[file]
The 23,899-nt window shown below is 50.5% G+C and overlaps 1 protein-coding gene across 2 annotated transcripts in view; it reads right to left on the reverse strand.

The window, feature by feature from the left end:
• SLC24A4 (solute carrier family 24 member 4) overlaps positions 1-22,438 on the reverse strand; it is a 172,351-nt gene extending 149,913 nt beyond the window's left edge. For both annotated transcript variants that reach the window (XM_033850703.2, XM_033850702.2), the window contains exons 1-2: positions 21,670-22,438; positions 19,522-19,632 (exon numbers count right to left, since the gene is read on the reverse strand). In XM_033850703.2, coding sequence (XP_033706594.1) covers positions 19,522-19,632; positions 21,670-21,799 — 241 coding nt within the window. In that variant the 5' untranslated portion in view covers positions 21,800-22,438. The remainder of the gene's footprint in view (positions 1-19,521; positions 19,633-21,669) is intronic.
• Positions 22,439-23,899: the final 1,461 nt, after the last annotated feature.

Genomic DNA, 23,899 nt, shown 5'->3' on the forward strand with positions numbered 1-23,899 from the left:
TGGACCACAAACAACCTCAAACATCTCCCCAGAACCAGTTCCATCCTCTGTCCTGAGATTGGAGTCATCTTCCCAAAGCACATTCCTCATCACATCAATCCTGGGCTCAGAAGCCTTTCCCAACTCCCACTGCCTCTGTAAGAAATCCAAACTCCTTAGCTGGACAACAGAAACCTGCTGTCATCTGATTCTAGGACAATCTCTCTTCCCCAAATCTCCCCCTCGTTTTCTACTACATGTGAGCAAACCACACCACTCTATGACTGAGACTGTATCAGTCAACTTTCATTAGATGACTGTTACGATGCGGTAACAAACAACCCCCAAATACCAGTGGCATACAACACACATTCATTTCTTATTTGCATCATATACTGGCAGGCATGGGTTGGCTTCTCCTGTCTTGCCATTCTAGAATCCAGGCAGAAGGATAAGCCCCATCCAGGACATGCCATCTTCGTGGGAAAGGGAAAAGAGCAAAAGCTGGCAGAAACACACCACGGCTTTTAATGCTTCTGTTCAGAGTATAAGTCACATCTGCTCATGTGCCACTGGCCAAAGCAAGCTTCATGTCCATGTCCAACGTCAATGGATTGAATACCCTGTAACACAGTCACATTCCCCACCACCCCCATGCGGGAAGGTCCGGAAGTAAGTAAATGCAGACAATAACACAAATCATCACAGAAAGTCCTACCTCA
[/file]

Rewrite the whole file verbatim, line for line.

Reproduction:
The 23,899-nt window shown below is 50.5% G+C and overlaps 1 protein-coding gene across 2 annotated transcripts in view; it reads right to left on the reverse strand.

The window, feature by feature from the left end:
• SLC24A4 (solute carrier family 24 member 4) overlaps positions 1-22,438 on the reverse strand; it is a 172,351-nt gene extending 149,913 nt beyond the window's left edge. For both annotated transcript variants that reach the window (XM_033850703.2, XM_033850702.2), the window contains exons 1-2: positions 21,670-22,438; positions 19,522-19,632 (exon numbers count right to left, since the gene is read on the reverse strand). In XM_033850703.2, coding sequence (XP_033706594.1) covers positions 19,522-19,632; positions 21,670-21,799 — 241 coding nt within the window. In that variant the 5' untranslated portion in view covers positions 21,800-22,438. The remainder of the gene's footprint in view (positions 1-19,521; positions 19,633-21,669) is intronic.
• Positions 22,439-23,899: the final 1,461 nt, after the last annotated feature.

Genomic DNA, 23,899 nt, shown 5'->3' on the forward strand with positions numbered 1-23,899 from the left:
TGGACCACAAACAACCTCAAACATCTCCCCAGAACCAGTTCCATCCTCTGTCCTGAGATTGGAGTCATCTTCCCAAAGCACATTCCTCATCACATCAATCCTGGGCTCAGAAGCCTTTCCCAACTCCCACTGCCTCTGTAAGAAATCCAAACTCCTTAGCTGGACAACAGAAACCTGCTGTCATCTGATTCTAGGACAATCTCTCTTCCCCAAATCTCCCCCTCGTTTTCTACTACATGTGAGCAAACCACACCACTCTATGACTGAGACTGTATCAGTCAACTTTCATTAGATGACTGTTACGATGCGGTAACAAACAACCCCCAAATACCAGTGGCATACAACACACATTCATTTCTTATTTGCATCATATACTGGCAGGCATGGGTTGGCTTCTCCTGTCTTGCCATTCTAGAATCCAGGCAGAAGGATAAGCCCCATCCAGGACATGCCATCTTCGTGGGAAAGGGAAAAGAGCAAAAGCTGGCAGAAACACACCACGGCTTTTAATGCTTCTGTTCAGAGTATAAGTCACATCTGCTCATGTGCCACTGGCCAAAGCAAGCTTCATGTCCATGTCCAACGTCAATGGATTGAATACCCTGTAACACAGTCACATTCCCCACCACCCCCATGCGGGAAGGTCCGGAAGTAAGTAAATGCAGACAATAACACAAATCATCACAGAAAGTCCTACCTCA